Workers arrive at the China Petroleum and Chemical Corp Dongfanghong refinery in Beijing on Nov 11. China's demand for oil may grow by three to four percent next year, a leading researcher said. [Photo/Aagencies]
Economic growth will prompt greater petroleum use
BEIJING - China's oil consumption will increase by three to four percent next year as the economy continues to expand, according to research from a government think tank.
Han Wenke, director of the Energy Research Institute of the National Development and Reform Commission, made the prediction at the sidelines of a news briefing on Wednesday.
Crude oil consumption in China hit 388 million tons in 2009, an increase of 6.3 percent from the previous year.
The Chinese economy grew 10.6 percent year-on-year from January to September, suggesting recovery from the global financial crisis has been solid.
In light of the growing economy, Lin Boqiang, director of the China Center for Energy Economics Research at Xiamen University in East China's Fujian province, said oil consumption will increase next year, but believed Han's prediction was "conservative".
"The demand is there, obviously," Lin told China Daily.
"There are no obvious signs that the Chinese government will curb increasing domestic demand for automobiles, and it is not possible that the use of alternative energy will be greatly boosted to cut the reliance on oil in a short time," he said.
"On average, Chinese crude oil consumption has increased by 6 to 7 percent every year in the past decade, and according to the current situation, the trend looks to set continue," Lin said.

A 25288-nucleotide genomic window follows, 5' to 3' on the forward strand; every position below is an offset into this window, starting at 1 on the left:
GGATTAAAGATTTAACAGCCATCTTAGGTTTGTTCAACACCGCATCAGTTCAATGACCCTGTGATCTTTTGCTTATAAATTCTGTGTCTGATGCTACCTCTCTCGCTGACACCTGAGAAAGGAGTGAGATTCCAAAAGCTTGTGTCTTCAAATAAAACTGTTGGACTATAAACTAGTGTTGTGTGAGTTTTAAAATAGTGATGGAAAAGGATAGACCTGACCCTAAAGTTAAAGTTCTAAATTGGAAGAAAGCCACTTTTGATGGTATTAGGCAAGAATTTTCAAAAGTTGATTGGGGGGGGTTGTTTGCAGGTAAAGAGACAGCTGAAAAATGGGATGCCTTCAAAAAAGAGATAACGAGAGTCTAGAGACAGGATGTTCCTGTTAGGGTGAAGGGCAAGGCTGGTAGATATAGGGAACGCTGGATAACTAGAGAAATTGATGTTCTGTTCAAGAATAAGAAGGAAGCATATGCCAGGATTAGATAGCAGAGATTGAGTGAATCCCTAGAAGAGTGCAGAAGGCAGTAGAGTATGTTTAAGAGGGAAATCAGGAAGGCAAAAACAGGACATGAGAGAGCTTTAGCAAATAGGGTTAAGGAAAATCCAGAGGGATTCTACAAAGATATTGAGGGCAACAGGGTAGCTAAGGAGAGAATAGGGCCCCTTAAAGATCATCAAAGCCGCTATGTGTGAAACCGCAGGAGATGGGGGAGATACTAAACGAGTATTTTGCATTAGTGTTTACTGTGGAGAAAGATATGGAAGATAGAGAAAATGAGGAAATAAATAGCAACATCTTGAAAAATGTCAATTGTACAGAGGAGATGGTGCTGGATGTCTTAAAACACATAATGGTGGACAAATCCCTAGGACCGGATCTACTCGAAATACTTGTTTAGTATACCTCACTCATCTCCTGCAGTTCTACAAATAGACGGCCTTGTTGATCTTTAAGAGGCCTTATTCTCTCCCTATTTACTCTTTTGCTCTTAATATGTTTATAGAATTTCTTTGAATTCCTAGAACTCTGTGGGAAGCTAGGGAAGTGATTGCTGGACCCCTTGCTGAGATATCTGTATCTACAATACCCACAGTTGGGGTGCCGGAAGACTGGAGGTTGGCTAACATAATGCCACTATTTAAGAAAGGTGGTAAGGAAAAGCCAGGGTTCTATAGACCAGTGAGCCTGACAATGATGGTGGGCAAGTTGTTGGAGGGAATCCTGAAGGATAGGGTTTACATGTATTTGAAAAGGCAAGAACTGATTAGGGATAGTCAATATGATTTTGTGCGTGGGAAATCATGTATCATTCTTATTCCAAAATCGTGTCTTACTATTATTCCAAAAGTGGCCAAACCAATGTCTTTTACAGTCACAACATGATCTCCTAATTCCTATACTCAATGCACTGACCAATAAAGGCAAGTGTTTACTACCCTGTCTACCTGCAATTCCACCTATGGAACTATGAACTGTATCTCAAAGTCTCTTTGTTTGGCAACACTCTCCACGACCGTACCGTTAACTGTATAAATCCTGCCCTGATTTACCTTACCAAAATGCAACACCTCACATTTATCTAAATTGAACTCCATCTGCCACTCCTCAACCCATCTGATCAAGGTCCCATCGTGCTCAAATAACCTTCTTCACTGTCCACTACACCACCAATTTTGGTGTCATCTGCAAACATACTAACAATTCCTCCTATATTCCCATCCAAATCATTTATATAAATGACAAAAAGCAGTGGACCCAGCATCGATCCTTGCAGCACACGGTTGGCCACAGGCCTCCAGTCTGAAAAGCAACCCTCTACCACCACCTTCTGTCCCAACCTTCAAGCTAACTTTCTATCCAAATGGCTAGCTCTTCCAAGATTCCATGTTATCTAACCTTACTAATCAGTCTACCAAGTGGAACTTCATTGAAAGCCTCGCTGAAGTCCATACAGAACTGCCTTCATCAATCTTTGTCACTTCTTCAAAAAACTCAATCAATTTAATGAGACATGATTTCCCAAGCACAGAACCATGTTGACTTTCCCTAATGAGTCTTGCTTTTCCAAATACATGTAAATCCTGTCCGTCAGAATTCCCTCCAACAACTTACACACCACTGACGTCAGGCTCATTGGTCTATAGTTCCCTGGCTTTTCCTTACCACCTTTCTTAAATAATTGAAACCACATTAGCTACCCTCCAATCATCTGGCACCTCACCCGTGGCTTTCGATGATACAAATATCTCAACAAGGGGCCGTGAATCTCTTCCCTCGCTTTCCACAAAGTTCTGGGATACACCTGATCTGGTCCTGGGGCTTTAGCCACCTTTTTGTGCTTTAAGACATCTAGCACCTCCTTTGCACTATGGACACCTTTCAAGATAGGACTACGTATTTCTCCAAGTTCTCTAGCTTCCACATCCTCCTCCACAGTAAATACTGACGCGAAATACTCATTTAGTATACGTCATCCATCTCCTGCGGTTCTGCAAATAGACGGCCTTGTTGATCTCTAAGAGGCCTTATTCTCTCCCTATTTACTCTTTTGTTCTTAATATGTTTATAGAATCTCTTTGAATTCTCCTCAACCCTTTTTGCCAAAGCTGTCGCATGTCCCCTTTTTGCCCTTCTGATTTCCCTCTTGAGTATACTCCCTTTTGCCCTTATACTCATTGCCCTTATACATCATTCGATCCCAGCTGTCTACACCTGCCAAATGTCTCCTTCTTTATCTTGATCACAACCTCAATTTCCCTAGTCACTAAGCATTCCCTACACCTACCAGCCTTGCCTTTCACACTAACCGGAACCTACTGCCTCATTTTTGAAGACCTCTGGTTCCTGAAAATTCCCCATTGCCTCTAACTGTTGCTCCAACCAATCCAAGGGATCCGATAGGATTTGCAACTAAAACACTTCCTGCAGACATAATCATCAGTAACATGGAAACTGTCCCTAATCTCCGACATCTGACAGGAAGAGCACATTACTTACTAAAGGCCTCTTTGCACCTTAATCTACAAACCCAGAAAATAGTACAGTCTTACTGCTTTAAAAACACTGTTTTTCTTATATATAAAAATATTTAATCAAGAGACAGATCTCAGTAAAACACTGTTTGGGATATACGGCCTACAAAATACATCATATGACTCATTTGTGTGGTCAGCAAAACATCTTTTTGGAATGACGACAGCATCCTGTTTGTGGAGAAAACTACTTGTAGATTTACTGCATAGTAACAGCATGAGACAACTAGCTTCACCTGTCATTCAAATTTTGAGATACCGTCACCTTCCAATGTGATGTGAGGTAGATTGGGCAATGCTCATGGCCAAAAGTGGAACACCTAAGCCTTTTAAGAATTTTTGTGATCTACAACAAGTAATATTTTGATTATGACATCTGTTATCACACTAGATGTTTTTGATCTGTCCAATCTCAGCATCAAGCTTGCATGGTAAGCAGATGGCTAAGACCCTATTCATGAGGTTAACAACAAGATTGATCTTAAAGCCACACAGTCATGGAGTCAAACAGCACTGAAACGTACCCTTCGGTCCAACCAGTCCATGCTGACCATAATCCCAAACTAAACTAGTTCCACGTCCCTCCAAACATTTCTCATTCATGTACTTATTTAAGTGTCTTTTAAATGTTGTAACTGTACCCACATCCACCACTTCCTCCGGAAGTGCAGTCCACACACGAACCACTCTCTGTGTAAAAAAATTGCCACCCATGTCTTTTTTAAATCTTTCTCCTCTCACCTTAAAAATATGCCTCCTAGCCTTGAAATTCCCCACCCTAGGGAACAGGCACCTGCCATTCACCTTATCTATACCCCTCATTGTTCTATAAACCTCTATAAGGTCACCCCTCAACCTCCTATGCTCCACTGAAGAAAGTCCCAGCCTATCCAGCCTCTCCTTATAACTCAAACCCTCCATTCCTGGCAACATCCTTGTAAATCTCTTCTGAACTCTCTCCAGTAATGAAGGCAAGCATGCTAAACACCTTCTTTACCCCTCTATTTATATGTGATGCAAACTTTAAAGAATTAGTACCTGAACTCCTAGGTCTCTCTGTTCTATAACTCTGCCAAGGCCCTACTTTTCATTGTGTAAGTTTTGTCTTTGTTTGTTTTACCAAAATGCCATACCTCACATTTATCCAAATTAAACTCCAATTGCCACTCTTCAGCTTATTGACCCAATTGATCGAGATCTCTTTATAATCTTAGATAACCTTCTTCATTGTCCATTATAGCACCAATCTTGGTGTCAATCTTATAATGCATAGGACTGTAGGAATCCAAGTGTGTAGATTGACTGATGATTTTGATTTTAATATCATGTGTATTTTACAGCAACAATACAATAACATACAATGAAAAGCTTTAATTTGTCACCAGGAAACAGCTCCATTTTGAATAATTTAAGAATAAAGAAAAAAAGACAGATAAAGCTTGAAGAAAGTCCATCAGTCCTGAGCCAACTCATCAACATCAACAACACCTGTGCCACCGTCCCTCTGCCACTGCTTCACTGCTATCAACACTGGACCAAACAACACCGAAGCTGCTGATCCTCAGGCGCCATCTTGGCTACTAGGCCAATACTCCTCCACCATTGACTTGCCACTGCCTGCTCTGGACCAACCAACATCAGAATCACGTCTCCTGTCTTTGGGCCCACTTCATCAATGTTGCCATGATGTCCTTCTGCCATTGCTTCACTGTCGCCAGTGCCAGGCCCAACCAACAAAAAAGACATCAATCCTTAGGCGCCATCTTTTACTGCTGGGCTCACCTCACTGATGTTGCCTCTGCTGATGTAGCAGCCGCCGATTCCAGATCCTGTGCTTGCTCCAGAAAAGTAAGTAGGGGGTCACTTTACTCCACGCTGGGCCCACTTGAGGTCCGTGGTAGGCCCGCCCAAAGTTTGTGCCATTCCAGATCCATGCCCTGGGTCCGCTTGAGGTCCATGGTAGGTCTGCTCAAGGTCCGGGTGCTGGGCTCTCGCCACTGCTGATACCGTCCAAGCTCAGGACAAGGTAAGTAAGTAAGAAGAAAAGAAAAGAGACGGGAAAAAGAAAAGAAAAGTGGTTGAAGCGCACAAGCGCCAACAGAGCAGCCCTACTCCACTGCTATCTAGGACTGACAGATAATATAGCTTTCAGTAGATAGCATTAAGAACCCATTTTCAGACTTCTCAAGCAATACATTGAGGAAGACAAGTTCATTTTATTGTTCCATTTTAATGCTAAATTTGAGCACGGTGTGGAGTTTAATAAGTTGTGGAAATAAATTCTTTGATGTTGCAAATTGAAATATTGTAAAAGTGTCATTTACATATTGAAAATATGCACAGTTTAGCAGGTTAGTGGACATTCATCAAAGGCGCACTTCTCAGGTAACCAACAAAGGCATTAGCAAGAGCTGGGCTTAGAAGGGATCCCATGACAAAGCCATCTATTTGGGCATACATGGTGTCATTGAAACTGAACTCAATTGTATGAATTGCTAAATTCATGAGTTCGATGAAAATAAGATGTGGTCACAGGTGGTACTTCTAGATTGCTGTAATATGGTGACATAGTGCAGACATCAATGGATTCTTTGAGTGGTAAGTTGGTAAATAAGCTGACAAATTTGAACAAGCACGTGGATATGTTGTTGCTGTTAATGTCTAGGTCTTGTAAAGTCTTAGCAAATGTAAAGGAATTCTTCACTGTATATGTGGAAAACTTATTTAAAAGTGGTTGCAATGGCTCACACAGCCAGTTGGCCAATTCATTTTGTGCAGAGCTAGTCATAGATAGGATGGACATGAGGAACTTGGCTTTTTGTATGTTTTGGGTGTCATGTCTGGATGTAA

On the supply side, the international market will remain stable next year.
"The oil market will be very well supplied toward the end of next year," Nobuo Tanaka, the International Energy Agency's (IEA) executive director, said at a news briefing in Beijing on Tuesday.
Oil market supplies will be plentiful until the end of 2011, helping to meet global demand, if the Organization of Petroleum Exporting Countries (OPEC) keeps production quotas at current levels, he said.
The IEA has revised up its 2010 oil demand growth forecast by 190,000 barrels a day to 2.3 million barrels. That's on the back of demand from China, and in addition to the stockpiling of heating oil in Europe ahead of winter.
But the IEA also said global demand will slow in 2011 to 1.2 million barrels a day.
Tanaka didn't predict the oil price trend next year, but said the United States' latest round of quantitative easing "certainly has impacts" on the market.
The US Federal Reserve Board announced it would buy $600 billion worth of Treasury bonds earlier this month to revive its economy, a policy many analysts said will provide more capital for commodities including oil.
Hu Haiyan contributed to this story.